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Ghostery on Your Machine: Stop Sites from Tracking You

Suppose that you visited the website of the New York Times this morning. If you were me, then you likely skimmed past ads for eyeglasses, an advertorial for Dell, a link to graduate programs at Columbia, and innumerable ads for home delivery of the Times. Those ads were targeted at me: I recently bought glasses, I recently looked for some computer hardware, and I’m a graduate student. Your ads were probably different, but they were almost certainly targeted at you in some way.

What’s going on h…

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Making History Accessible: SlaveryStories.org

SlaveryStories_screenshot

Sometimes, an interesting project gets started unexpectedly. That’s what happened with SlaveryStories.org, a new, collaborative digital project that launched February 3, just as Black History Month began.

So what is SlaveryStories.org? It’s an online home for stories about slavery, told from the perspective of the slaves themselves.

The project got its start shortly after Rob Walsh, one of Scholastica’s* founders, went to see Twelve Years a Slave. He decided to read Solomon Northup’s memoir, …

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Simple Journaling on Mac or iOS with Day One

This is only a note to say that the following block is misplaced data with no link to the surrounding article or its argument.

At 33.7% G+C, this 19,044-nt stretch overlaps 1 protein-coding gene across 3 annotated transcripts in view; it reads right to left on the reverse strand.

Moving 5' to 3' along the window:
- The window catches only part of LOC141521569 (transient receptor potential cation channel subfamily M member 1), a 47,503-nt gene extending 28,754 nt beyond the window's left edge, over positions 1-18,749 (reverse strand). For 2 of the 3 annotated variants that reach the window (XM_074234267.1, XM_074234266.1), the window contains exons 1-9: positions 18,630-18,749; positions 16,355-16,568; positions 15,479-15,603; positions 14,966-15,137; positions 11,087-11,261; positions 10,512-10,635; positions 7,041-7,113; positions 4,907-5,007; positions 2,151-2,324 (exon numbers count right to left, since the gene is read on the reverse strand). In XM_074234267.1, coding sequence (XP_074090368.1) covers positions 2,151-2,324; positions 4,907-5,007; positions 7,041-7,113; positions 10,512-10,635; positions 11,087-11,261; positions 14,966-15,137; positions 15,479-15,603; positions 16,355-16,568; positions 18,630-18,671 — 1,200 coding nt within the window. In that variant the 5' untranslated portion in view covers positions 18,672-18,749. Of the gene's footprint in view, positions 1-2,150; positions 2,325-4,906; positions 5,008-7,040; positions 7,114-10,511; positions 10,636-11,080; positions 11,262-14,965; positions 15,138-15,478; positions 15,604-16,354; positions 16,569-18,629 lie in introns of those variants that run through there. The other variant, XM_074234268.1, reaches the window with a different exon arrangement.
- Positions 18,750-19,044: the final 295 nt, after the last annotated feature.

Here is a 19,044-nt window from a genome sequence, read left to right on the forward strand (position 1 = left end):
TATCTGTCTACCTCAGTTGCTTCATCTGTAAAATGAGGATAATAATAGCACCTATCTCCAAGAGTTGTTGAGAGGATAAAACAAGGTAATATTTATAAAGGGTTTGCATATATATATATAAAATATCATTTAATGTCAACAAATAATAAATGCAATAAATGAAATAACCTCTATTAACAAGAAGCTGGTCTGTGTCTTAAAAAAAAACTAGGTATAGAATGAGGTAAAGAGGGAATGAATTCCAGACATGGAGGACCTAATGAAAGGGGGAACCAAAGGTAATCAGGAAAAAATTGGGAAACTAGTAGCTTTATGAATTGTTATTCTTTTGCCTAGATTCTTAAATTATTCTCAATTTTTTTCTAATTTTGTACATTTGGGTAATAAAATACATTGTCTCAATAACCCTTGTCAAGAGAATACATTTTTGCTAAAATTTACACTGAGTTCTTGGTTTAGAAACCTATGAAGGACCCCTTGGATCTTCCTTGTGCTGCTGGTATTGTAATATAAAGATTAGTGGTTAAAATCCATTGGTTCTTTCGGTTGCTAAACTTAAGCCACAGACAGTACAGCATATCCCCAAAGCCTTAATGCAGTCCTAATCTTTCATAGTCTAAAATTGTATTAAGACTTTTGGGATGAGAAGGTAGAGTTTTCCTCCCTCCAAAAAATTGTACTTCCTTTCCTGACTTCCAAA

An old, hand-written journalHere at ProfHacker, we frequently talk about how to get your writing done. After all, for many of us, writing is an important part of (keeping) our jobs. We’ve frequently discussed writing software like Scrivener or Google Docs; more recently Konrad covered Draft for collaborative writing and Adeline talked about using Gingko, which is a horizontal outline and writing tool. We’ve covered methods for getting your writing done, from Billie’s look at 750words.com and Erin’s personal Rule of 200 (wo…

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Get Real-Time, Social Driving Directions with Waze

6371619037_fd8e11ba7f_bWhen I was planning to move to Atlanta for graduate school, one of the first things that I bought was an atlas for the United States. How else, in 2002, was I going to know how to get from one state to another? When I finally got to Atlanta, the very first thing I did was drive to a CVS to buy an umbrella and a big multi-page map of the city. In 2007, when I was attending my second MLA conference in Chicago, I went with a small folder full of printed-off directions from Google Maps to help me ge…

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Two Months with the Basis

Basis tracker In June of this year I wrote about using the Fitbit Flex, which was the first general-purpose fitness tracker I’d used. I have used heart rate monitors and running watches for specific fitness training for many years, but only for specific activities. An athletic heart rate monitor is a fantastic cardio training tool, as it helps you monitor your exertion level very precisely, especially for interval training. But those kind of heart rate monitors are not designed for continuous use — they usual…